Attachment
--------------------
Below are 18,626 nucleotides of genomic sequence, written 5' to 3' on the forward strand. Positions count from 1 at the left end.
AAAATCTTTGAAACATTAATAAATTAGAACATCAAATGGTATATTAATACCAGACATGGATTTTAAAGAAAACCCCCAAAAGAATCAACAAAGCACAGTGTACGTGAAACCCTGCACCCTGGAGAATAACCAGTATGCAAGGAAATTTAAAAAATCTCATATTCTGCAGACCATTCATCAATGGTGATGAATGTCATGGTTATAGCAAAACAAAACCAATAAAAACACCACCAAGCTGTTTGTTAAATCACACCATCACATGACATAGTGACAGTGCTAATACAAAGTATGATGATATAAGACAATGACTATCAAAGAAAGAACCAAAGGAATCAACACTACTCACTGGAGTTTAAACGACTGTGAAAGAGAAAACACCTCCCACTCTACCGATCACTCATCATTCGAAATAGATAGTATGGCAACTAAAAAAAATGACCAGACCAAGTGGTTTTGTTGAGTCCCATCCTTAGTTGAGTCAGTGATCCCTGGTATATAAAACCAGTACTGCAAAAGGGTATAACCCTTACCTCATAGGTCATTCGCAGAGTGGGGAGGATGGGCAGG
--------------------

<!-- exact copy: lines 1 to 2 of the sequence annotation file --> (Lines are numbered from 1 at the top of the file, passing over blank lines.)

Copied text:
Below are 18,626 nucleotides of genomic sequence, written 5' to 3' on the forward strand. Positions count from 1 at the left end.
AAAATCTTTGAAACATTAATAAATTAGAACATCAAATGGTATATTAATACCAGACATGGATTTTAAAGAAAACCCCCAAAAGAATCAACAAAGCACAGTGTACGTGAAACCCTGCACCCTGGAGAATAACCAGTATGCAAGGAAATTTAAAAAATCTCATATTCTGCAGACCATTCATCAATGGTGATGAATGTCATGGTTATAGCAAAACAAAACCAATAAAAACACCACCAAGCTGTTTGTTAAATCACACCATCACATGACATAGTGACAGTGCTAATACAAAGTATGATGATATAAGACAATGACTATCAAAGAAAGAACCAAAGGAATCAACACTACTCACTGGAGTTTAAACGACTGTGAAAGAGAAAACACCTCCCACTCTACCGATCACTCATCATTCGAAATAGATAGTATGGCAACTAAAAAAAATGACCAGACCAAGTGGTTTTGTTGAGTCCCATCCTTAGTTGAGTCAGTGATCCCTGGTATATAAAACCAGTACTGCAAAAGGGTATAACCCTTACCTCATAGGTCATTCGCAGAGTGGGGAGGATGGGCAGG